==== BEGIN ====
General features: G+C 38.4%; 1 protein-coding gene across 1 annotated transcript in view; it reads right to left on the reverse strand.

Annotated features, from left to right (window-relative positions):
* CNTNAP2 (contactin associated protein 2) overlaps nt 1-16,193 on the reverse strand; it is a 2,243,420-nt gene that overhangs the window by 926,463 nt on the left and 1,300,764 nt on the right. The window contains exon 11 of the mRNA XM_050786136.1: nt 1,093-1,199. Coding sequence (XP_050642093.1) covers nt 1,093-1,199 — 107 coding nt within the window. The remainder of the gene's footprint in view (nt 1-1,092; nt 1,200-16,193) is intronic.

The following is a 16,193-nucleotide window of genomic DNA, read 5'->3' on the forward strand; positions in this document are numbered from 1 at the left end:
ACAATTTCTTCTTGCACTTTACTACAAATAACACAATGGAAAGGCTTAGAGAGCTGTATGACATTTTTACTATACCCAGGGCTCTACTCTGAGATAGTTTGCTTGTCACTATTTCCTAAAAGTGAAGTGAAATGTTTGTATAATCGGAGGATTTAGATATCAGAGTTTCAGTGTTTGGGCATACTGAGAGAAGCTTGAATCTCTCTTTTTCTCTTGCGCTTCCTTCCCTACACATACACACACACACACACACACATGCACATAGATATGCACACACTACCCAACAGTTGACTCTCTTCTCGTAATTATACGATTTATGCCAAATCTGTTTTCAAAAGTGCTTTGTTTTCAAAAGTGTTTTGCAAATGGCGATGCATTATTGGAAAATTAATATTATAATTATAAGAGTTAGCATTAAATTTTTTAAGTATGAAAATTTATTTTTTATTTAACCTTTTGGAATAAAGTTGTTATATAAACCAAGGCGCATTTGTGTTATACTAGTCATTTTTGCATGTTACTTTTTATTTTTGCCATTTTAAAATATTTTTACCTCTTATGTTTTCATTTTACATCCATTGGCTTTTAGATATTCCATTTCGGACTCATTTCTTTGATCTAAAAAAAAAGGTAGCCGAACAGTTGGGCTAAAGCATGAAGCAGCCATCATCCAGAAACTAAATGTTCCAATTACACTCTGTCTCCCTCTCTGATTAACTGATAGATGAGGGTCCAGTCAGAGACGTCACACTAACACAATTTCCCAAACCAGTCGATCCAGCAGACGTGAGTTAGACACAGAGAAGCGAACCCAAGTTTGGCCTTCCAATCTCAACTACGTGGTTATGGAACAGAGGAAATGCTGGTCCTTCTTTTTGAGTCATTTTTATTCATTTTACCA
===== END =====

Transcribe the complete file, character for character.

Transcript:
General features: G+C 38.4%; 1 protein-coding gene across 1 annotated transcript in view; it reads right to left on the reverse strand.

Annotated features, from left to right (window-relative positions):
* CNTNAP2 (contactin associated protein 2) overlaps nt 1-16,193 on the reverse strand; it is a 2,243,420-nt gene that overhangs the window by 926,463 nt on the left and 1,300,764 nt on the right. The window contains exon 11 of the mRNA XM_050786136.1: nt 1,093-1,199. Coding sequence (XP_050642093.1) covers nt 1,093-1,199 — 107 coding nt within the window. The remainder of the gene's footprint in view (nt 1-1,092; nt 1,200-16,193) is intronic.

The following is a 16,193-nucleotide window of genomic DNA, read 5'->3' on the forward strand; positions in this document are numbered from 1 at the left end:
ACAATTTCTTCTTGCACTTTACTACAAATAACACAATGGAAAGGCTTAGAGAGCTGTATGACATTTTTACTATACCCAGGGCTCTACTCTGAGATAGTTTGCTTGTCACTATTTCCTAAAAGTGAAGTGAAATGTTTGTATAATCGGAGGATTTAGATATCAGAGTTTCAGTGTTTGGGCATACTGAGAGAAGCTTGAATCTCTCTTTTTCTCTTGCGCTTCCTTCCCTACACATACACACACACACACACACACATGCACATAGATATGCACACACTACCCAACAGTTGACTCTCTTCTCGTAATTATACGATTTATGCCAAATCTGTTTTCAAAAGTGCTTTGTTTTCAAAAGTGTTTTGCAAATGGCGATGCATTATTGGAAAATTAATATTATAATTATAAGAGTTAGCATTAAATTTTTTAAGTATGAAAATTTATTTTTTATTTAACCTTTTGGAATAAAGTTGTTATATAAACCAAGGCGCATTTGTGTTATACTAGTCATTTTTGCATGTTACTTTTTATTTTTGCCATTTTAAAATATTTTTACCTCTTATGTTTTCATTTTACATCCATTGGCTTTTAGATATTCCATTTCGGACTCATTTCTTTGATCTAAAAAAAAAGGTAGCCGAACAGTTGGGCTAAAGCATGAAGCAGCCATCATCCAGAAACTAAATGTTCCAATTACACTCTGTCTCCCTCTCTGATTAACTGATAGATGAGGGTCCAGTCAGAGACGTCACACTAACACAATTTCCCAAACCAGTCGATCCAGCAGACGTGAGTTAGACACAGAGAAGCGAACCCAAGTTTGGCCTTCCAATCTCAACTACGTGGTTATGGAACAGAGGAAATGCTGGTCCTTCTTTTTGAGTCATTTTTATTCATTTTACCA